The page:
Many of the world’s great golf courses did not become so the day they opened. Such is the case of the Dunes Golf and Beach Club which, since its opening in 1948, has been refined over decades into an absolute gem, a superstar Myrtle Beach golf course. With golfers’ individual preferences as varied as snowflakes, it may not be everyone’s “favorite” golf course on the Grand Strand, but no one can deny its status one of the most important.
At just under 7,200 yards from the tips and with sets at 6,565 yards, 6,175 yards and 5,390 yards, respectively, any level of player will find an excellent challenge at the Dunes. Its dedicated membership enjoys a relatively low average handicap due to the ball-striking demands original architect Robert Trent Jones, Sr. and (in subsequent renovations) his son Rees crafted. The gorgeous natural setting—the course weaves among coastal forest out to an ocean view on the 9th hole and around coastal marshland on the back nine—captivates those who call the course home, as well as guests who are able to play the course after booking rounds through select local hotels.
The Dunes lacks a weak hole, but its four three-shot holes are absolutely stellar, with risk-reward opportunities at every turn. The first of them, the 505-yard fourth, is a dogleg-left with half a dozen bunkers and a pond factoring into the challenge. The decision process begins with the tee shot, with the first and second of those hazards sitting on the inside of the dogleg. In order to have a chance to go for the green in two, the player’s tee shot must carry them. From there, another great swing is required, as the putting surface is surrounded by four bunkers and fronted by the aforementioned pond. Even played with a mid- or long-iron after a smashed drive, such an approach requires guts. After three solid par fours to start, this hole gets the player’s heart pumping.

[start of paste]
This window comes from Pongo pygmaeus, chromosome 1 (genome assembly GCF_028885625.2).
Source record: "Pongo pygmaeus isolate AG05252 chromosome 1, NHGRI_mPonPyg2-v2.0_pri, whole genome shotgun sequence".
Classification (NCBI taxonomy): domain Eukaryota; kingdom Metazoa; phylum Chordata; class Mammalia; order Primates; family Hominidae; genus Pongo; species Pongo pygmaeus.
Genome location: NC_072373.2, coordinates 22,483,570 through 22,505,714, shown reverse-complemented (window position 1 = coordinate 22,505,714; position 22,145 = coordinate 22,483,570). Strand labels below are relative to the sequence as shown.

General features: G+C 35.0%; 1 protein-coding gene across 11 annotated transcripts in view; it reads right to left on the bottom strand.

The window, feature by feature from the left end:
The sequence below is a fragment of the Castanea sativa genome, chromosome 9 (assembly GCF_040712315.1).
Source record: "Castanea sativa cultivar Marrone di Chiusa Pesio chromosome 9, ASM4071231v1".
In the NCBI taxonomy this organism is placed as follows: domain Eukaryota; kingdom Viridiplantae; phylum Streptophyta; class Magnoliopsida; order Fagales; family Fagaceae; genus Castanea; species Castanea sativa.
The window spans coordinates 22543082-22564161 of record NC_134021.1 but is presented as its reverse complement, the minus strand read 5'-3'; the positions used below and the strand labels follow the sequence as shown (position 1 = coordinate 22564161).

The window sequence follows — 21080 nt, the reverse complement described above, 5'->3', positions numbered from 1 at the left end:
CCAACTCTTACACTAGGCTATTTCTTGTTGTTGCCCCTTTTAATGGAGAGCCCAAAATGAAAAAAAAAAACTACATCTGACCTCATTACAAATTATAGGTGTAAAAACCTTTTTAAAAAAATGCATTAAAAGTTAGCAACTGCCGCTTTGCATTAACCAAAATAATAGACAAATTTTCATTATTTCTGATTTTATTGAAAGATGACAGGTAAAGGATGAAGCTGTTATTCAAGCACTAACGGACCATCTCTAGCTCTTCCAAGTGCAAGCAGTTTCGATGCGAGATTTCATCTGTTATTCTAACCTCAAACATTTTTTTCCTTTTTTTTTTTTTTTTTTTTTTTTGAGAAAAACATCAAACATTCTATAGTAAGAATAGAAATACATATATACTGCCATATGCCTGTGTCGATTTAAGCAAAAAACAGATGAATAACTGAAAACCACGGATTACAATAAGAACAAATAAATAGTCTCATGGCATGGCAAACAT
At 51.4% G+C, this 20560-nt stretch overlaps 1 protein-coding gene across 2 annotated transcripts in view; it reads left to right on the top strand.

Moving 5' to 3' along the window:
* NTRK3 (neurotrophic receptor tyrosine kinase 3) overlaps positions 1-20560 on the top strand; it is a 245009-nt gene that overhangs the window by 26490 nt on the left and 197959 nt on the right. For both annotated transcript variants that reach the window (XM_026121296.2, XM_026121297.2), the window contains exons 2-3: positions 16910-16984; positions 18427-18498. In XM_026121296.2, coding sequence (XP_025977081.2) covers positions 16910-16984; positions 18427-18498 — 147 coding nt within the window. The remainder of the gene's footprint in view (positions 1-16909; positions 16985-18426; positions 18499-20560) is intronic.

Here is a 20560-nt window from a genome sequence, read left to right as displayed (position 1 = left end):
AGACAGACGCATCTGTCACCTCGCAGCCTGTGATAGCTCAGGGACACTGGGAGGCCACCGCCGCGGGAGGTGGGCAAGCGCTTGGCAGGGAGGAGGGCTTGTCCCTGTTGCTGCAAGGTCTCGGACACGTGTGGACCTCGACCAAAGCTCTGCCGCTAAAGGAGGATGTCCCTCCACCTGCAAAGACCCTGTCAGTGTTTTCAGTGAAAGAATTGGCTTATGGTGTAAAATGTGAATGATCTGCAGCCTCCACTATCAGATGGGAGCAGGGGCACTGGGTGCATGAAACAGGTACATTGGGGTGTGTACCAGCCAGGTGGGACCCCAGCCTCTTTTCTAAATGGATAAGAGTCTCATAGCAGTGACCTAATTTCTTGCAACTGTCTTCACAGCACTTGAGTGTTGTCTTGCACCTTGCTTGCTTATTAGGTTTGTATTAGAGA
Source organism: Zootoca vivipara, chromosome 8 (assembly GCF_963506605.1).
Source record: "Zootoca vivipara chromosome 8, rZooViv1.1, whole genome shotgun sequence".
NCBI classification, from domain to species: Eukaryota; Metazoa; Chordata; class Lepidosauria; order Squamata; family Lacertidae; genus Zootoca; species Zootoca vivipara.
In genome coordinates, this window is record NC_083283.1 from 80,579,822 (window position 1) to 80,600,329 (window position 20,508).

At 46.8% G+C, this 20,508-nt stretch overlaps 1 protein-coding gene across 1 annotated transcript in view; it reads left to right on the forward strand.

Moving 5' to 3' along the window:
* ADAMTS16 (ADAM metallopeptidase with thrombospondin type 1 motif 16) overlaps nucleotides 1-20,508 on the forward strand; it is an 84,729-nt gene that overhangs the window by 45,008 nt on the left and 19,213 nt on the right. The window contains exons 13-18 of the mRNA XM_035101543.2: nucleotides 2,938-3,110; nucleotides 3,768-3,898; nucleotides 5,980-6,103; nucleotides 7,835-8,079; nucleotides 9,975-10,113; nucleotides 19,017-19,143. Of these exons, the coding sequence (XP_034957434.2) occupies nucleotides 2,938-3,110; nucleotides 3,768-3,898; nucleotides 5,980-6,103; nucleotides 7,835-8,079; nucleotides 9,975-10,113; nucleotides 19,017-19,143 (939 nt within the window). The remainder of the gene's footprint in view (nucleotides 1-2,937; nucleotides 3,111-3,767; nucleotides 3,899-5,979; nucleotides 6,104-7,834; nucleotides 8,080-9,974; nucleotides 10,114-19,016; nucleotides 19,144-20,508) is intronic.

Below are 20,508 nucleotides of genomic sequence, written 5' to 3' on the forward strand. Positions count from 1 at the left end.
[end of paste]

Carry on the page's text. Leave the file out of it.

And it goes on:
Any report on The Dunes Club would be remiss to neglect its most famous single hole, the par-five 13th, aptly dubbed “Waterloo.” The 590-yard hole is practically unreachable in two, but it still is fraught with danger and great risk-reward opportunity. The farther and closer to danger one chooses to hit a tee shot, the narrower the landing area becomes, bordered all the while by Lake Singleton on the right. However, a longer tee shot will yield an easier layup and, therefore, a reasonable birdie chance. Conservative play off the tee likely means a lengthy carry over the lake in order to leave a reasonably short approach to an elevated, well-protected green.
Every hole on the course has considerable merit, which makes it easy to understand The Dunes’ long pedigree of high-level competitive golf. From local and state-level tournaments to the U.S. Women’s Open and Senior Tour Championship, the course has challenged some of history’s greats and deserves its impressive rankings on numerous magazines’ best-course lists. Its more than 700 members and thousands of annual guests love it, and with good reason indeed.